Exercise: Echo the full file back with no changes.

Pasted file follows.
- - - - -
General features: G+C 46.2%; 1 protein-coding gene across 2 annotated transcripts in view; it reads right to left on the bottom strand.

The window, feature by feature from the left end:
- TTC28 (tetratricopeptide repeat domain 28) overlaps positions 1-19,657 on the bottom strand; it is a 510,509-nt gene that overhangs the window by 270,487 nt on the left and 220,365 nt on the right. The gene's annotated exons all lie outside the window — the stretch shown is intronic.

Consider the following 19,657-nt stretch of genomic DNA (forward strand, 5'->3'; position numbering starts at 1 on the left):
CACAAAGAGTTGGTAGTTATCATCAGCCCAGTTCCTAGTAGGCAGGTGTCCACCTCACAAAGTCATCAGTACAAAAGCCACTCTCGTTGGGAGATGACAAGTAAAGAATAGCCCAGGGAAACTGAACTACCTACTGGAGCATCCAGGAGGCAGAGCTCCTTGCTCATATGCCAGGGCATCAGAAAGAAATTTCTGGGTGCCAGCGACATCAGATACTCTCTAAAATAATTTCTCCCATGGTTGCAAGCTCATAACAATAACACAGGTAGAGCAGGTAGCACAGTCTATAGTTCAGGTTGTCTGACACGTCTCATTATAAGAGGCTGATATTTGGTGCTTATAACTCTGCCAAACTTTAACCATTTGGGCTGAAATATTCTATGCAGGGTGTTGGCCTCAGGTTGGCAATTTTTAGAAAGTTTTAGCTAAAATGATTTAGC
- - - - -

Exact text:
General features: G+C 46.2%; 1 protein-coding gene across 2 annotated transcripts in view; it reads right to left on the bottom strand.

The window, feature by feature from the left end:
- TTC28 (tetratricopeptide repeat domain 28) overlaps positions 1-19,657 on the bottom strand; it is a 510,509-nt gene that overhangs the window by 270,487 nt on the left and 220,365 nt on the right. The gene's annotated exons all lie outside the window — the stretch shown is intronic.

Consider the following 19,657-nt stretch of genomic DNA (forward strand, 5'->3'; position numbering starts at 1 on the left):
CACAAAGAGTTGGTAGTTATCATCAGCCCAGTTCCTAGTAGGCAGGTGTCCACCTCACAAAGTCATCAGTACAAAAGCCACTCTCGTTGGGAGATGACAAGTAAAGAATAGCCCAGGGAAACTGAACTACCTACTGGAGCATCCAGGAGGCAGAGCTCCTTGCTCATATGCCAGGGCATCAGAAAGAAATTTCTGGGTGCCAGCGACATCAGATACTCTCTAAAATAATTTCTCCCATGGTTGCAAGCTCATAACAATAACACAGGTAGAGCAGGTAGCACAGTCTATAGTTCAGGTTGTCTGACACGTCTCATTATAAGAGGCTGATATTTGGTGCTTATAACTCTGCCAAACTTTAACCATTTGGGCTGAAATATTCTATGCAGGGTGTTGGCCTCAGGTTGGCAATTTTTAGAAAGTTTTAGCTAAAATGATTTAGC